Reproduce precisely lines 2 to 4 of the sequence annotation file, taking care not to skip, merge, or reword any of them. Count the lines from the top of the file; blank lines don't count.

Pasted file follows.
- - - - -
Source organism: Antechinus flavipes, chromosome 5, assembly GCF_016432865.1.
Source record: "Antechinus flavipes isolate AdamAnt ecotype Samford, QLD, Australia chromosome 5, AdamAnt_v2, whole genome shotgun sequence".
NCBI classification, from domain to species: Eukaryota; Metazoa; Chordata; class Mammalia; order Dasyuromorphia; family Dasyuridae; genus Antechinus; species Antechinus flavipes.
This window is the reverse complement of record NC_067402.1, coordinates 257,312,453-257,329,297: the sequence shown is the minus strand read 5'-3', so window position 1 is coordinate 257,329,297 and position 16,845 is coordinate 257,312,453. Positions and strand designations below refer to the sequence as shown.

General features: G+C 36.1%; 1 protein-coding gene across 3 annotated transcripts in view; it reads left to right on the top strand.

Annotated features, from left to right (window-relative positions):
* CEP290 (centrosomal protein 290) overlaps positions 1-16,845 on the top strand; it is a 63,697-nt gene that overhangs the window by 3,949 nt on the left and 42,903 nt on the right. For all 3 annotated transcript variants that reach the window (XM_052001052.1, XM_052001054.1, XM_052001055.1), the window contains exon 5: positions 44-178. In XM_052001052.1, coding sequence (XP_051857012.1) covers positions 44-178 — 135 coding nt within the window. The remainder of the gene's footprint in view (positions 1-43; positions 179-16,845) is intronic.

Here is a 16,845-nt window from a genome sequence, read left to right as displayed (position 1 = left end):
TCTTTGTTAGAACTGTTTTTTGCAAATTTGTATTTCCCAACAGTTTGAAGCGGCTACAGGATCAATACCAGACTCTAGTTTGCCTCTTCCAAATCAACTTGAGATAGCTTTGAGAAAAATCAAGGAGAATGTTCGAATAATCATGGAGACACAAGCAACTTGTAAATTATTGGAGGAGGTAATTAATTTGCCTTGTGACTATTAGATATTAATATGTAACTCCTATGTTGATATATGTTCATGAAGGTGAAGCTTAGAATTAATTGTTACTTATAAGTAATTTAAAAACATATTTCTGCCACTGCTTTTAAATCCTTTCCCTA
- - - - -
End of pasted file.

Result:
Source record: "Antechinus flavipes isolate AdamAnt ecotype Samford, QLD, Australia chromosome 5, AdamAnt_v2, whole genome shotgun sequence".
NCBI classification, from domain to species: Eukaryota; Metazoa; Chordata; class Mammalia; order Dasyuromorphia; family Dasyuridae; genus Antechinus; species Antechinus flavipes.
This window is the reverse complement of record NC_067402.1, coordinates 257,312,453-257,329,297: the sequence shown is the minus strand read 5'-3', so window position 1 is coordinate 257,329,297 and position 16,845 is coordinate 257,312,453. Positions and strand designations below refer to the sequence as shown.